LONDON (Reuters) - From behind a computer keyboard at his London home, student Younes Tsouli used the Internet to spread al Qaeda propaganda, recruit suicide bombers and promote Web sites that encouraged the killing of non-Muslims.
The Moroccan-born student and two accomplices, one of whom he had never met in person, went on to become the first to be jailed in Britain for inciting terrorism over the Internet.
In September, a Scottish student described as a “wannabe suicide bomber” was imprisoned for eight years for owning terrorism material and distributing it via Web sites.
The two cases are examples of what Western authorities believe is the dangerous and growing role the Internet plays in spreading extremist propaganda and recruiting sympathizers to Islamist militant causes.
But can the West censor radical Web sites and, indeed, is it morally right to do so?
The perceived threat has prompted much talk from governments of the need for action. On Tuesday, the European Commission urged the EU’s 27 states to crack down on militant sites.
“The Internet serves ... as one of the principal boosters of the processes of radicalization and recruitment and also serves as a source of information on terrorist means and methods, thus functioning as a virtual training camp,” the Commission’s proposal said.
New York’s police chief described the Internet as “the new Afghanistan” in August. That echoed the views of U.S. Homeland Security Secretary Michael Chertoff, who said last year potential recruits no longer needed to travel to al Qaeda camps.
“They can train themselves over the Internet,” he said.
However, many governments disagree about what should actually be done and experts express serious doubts about what would be effective, saying little research has been carried out.
Johnny Ryan, Senior Researcher at Dublin’s Institute of International and European Affairs, said users could easily circumvent any restrictions imposed by the authorities.
“A workable Internet censorship system, even if one were desirable, is not possible within the EU, or anywhere else in the world with a comparable infrastructure or legal norms,” he told Reuters.
Web sites could relocate from one country to another unless there was international agreement, while the controversial content was often distributed through services that are hard to block, such as legitimate chat rooms.
“In China, where censorship is a more serious business, users have developed a series of tools to break through government Internet blocks,” said Ryan, author of the book “Countering Militant Islamist radicalization on the Internet”.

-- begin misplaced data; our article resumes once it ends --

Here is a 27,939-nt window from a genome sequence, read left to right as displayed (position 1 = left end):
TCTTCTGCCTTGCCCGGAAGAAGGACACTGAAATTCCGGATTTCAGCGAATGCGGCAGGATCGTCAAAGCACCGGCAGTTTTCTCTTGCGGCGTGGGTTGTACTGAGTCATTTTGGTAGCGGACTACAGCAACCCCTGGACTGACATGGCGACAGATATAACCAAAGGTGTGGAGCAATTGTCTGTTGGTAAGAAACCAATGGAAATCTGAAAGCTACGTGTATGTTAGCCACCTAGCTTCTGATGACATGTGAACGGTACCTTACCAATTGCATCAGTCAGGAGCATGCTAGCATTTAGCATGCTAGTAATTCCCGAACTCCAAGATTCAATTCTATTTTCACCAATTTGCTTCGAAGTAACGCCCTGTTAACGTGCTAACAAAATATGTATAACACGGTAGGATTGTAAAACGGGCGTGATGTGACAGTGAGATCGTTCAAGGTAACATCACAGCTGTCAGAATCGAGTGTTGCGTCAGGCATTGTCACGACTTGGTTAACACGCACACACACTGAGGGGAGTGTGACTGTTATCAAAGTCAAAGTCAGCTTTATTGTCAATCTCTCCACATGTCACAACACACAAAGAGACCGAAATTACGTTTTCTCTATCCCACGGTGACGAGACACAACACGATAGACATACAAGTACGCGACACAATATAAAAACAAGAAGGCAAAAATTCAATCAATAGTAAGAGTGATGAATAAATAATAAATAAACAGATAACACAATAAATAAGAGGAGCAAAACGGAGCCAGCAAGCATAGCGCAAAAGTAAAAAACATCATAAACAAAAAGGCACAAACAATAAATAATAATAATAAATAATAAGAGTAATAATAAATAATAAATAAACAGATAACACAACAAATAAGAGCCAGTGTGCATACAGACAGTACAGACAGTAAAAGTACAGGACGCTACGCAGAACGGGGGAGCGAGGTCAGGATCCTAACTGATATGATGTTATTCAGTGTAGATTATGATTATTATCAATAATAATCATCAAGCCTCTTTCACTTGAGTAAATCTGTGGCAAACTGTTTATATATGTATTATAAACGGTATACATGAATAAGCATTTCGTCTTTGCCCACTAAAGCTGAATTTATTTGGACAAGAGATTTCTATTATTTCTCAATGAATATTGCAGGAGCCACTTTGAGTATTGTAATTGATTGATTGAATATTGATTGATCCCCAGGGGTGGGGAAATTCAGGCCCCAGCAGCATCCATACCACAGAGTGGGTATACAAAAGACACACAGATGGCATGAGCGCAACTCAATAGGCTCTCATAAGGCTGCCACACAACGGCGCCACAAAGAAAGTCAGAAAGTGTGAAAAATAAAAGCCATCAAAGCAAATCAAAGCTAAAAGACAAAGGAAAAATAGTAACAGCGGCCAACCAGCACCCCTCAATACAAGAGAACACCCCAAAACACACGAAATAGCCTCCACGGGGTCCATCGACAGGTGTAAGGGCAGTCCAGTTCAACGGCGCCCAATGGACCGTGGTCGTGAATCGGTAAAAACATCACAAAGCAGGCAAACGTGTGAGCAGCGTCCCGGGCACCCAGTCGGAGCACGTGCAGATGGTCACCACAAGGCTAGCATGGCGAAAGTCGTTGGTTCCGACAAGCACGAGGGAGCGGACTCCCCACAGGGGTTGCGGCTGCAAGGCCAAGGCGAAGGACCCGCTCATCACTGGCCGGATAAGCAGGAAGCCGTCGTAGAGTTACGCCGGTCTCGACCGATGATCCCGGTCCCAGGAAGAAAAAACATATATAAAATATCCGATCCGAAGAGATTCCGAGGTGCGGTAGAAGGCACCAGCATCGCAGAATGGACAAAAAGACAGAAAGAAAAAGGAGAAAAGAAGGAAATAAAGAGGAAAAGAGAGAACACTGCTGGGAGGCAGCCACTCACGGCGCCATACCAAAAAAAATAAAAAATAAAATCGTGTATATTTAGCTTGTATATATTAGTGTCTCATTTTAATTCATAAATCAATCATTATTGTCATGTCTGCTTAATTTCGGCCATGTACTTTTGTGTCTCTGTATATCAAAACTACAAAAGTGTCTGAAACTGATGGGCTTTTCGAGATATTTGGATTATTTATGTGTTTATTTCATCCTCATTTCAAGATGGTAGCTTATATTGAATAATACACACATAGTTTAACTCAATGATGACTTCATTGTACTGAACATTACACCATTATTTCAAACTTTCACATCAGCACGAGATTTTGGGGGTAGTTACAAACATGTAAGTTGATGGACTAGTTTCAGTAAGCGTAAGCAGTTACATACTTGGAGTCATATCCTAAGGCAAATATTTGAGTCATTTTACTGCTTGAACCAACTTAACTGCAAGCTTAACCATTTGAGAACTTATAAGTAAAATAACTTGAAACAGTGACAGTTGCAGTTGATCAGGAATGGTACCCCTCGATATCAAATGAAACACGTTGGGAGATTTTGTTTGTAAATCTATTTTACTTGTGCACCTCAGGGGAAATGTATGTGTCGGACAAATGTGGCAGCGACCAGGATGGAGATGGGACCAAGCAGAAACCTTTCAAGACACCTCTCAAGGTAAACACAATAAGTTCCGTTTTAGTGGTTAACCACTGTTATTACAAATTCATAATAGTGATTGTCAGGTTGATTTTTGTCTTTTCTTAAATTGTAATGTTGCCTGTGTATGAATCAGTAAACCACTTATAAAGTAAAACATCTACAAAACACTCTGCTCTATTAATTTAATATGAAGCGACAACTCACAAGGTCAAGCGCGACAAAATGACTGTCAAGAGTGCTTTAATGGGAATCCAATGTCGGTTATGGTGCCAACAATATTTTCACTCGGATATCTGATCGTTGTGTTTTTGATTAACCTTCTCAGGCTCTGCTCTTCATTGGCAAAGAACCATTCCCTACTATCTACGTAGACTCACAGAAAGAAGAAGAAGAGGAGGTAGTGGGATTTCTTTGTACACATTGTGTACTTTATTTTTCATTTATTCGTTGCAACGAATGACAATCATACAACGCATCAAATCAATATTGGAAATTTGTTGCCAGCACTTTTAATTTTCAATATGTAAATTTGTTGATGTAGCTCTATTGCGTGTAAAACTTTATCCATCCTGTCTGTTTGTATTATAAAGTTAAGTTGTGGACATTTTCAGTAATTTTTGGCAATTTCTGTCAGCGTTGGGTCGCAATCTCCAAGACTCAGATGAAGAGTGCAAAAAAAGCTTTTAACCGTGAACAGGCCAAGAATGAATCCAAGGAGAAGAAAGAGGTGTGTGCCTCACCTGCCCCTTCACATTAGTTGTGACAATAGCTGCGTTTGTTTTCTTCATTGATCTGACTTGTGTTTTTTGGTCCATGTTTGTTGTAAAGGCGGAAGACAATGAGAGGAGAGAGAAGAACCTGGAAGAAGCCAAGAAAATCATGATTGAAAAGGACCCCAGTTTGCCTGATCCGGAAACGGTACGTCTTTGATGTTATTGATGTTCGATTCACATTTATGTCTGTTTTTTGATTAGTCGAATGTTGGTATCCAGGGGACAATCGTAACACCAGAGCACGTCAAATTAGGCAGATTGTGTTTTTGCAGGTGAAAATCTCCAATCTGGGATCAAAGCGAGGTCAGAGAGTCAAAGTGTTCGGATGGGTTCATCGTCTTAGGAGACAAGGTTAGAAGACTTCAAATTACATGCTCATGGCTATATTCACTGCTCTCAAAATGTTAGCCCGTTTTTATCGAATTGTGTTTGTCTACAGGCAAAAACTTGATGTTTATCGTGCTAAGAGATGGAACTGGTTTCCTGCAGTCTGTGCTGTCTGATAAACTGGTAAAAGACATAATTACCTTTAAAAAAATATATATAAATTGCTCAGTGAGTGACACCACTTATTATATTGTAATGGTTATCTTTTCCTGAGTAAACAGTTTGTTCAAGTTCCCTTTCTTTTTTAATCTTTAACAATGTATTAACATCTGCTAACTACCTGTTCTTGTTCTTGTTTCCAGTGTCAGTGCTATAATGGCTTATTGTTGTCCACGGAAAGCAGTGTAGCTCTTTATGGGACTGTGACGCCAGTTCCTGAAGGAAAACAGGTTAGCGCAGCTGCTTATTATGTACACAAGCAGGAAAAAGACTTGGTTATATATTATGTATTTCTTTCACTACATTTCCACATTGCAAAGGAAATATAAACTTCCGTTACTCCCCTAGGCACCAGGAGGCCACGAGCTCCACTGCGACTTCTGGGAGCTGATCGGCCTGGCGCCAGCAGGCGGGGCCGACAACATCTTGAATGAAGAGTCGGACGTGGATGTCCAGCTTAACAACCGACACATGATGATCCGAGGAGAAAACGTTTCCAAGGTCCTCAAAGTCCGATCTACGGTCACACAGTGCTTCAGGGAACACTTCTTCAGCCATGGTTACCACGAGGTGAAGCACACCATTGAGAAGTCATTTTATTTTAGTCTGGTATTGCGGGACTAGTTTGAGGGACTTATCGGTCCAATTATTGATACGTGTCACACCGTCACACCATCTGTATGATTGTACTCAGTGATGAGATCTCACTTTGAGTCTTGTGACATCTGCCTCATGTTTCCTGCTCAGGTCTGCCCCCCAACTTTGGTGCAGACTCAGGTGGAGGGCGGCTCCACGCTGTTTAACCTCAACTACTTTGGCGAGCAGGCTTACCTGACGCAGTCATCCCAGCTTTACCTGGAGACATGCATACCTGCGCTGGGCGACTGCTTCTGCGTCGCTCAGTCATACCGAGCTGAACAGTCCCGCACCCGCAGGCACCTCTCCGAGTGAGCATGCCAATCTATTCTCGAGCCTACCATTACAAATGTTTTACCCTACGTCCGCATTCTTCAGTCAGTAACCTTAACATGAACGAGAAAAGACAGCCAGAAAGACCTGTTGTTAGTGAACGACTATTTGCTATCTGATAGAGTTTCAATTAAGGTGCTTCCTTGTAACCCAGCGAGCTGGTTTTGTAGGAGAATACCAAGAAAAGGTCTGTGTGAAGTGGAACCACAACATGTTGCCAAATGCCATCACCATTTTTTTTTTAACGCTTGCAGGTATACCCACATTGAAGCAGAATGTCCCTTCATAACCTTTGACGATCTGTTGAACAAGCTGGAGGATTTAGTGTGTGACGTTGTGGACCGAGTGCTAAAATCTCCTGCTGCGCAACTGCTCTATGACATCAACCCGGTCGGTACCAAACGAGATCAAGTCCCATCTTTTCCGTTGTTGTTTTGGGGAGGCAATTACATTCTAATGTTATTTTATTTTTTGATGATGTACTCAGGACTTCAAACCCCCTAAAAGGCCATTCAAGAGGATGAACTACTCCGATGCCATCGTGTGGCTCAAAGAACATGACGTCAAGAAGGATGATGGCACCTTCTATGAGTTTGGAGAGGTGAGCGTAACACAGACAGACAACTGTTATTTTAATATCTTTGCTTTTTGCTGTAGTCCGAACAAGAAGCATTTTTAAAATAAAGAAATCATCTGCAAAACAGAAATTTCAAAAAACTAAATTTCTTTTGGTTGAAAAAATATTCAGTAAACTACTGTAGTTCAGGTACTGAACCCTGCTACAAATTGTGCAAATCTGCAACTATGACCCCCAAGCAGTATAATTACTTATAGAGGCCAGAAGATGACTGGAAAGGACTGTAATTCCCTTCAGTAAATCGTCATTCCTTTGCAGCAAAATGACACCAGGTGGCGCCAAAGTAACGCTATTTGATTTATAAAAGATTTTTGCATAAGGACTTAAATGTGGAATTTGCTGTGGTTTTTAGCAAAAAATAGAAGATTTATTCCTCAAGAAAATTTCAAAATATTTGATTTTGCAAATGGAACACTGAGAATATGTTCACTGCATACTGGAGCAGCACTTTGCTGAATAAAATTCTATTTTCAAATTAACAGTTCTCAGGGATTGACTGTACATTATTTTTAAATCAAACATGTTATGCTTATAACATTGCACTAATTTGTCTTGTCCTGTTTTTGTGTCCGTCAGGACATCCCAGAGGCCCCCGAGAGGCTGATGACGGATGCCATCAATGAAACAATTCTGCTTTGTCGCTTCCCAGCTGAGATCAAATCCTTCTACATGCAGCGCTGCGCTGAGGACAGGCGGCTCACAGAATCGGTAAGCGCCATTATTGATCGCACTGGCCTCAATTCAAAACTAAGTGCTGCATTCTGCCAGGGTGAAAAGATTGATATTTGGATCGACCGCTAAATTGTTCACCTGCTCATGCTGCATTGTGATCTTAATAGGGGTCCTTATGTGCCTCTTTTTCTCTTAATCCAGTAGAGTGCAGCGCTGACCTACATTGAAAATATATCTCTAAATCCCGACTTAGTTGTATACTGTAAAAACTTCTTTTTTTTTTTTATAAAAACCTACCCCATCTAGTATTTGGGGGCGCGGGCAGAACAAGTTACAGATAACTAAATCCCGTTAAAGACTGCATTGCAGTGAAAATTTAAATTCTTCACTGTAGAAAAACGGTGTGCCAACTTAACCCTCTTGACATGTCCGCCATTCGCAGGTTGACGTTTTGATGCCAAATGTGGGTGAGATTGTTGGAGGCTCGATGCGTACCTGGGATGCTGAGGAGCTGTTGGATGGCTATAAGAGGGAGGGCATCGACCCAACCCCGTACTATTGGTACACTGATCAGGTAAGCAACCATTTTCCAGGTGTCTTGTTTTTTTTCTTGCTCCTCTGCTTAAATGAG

Dr Akil Awan, of the Royal Holloway, University of London, another of the few academics to have studied the issue, agrees.
“The virtual jihadists are very net-savvy and generally are always two steps ahead of the authorities,” he told Reuters, adding it would be morally questionable to censor jihadist Web sites that presented an alternative world view.
“These accounts may be skewed, tendentious and indoctrinating, but then so is a lot of other material on the Internet,” he said.
Radical preacher Omar Bakri Mohammed, banned from Britain after the government ruled that he was not “conducive to the public good” in the aftermath of the July 2005 London bombings, said banning radical sites would be counter-productive.
Syrian-born Bakri, who has been named at several British terrorism trials as a leading influence on young militants, said it would be seen as part of a campaign against Islam.
“I don’t think what they are doing is going to stop the Islamists or the Muslims from conveying the Islamic message,” Bakri told Reuters by phone from his home in Lebanon.
“They should open debate, discussions, dialogue with the Islamists. There is no need to censor. If you think it is bad, why do you not debate it and destroy it in national media?”
Despite his exile, Bakri, who gained notoriety by calling the September 11 hijackers the “Magnificent 19”, has continued to communicate with followers in Britain via Internet chat rooms.
“I don’t preach much on the Internet like before. But I know very well Muslims worldwide are succeeding in using ... the Internet and I think they are doing very well,” he said.
A simple search of the Internet shows how easy it is to find material that could concern the authorities, from speeches by Osama bin Laden and al Qaeda leaders to inflammatory videos.
Reuters found a blog supposedly used by prisoners in London’s Belmarsh top security jail, including those convicted of soliciting murder at protests in February 2006 outside the Danish Embassy in the British capital.
“This blog is dedicated to those Muslim activists who have been held captive for various reasons -- many of them for demonstrating against the Danish cartoons depicting the Messenger Mohammad,” said the blog.
However, it is also not clear whether messages, videos or sermons on the Internet alone can radicalize individuals.
“It is only the means through which individuals can become aligned with jihadist ideologies and causes. Other factors are equally important,” the Royal Holloway’s Awan said, adding it is estimated there are more than 5,000 extremist Web sites.
Meetings with committed jihadists in the flesh remains an important factor and Awan said even cases of apparent “self-radicalization” via the Internet quickly became conventional when plots were actually planned.
“It is also clear that militant Islamists dedicate significant resources to getting their message out online,” Ryan said. “It is, of course, virtually impossible to determine the extent to which one is more important than the other.”
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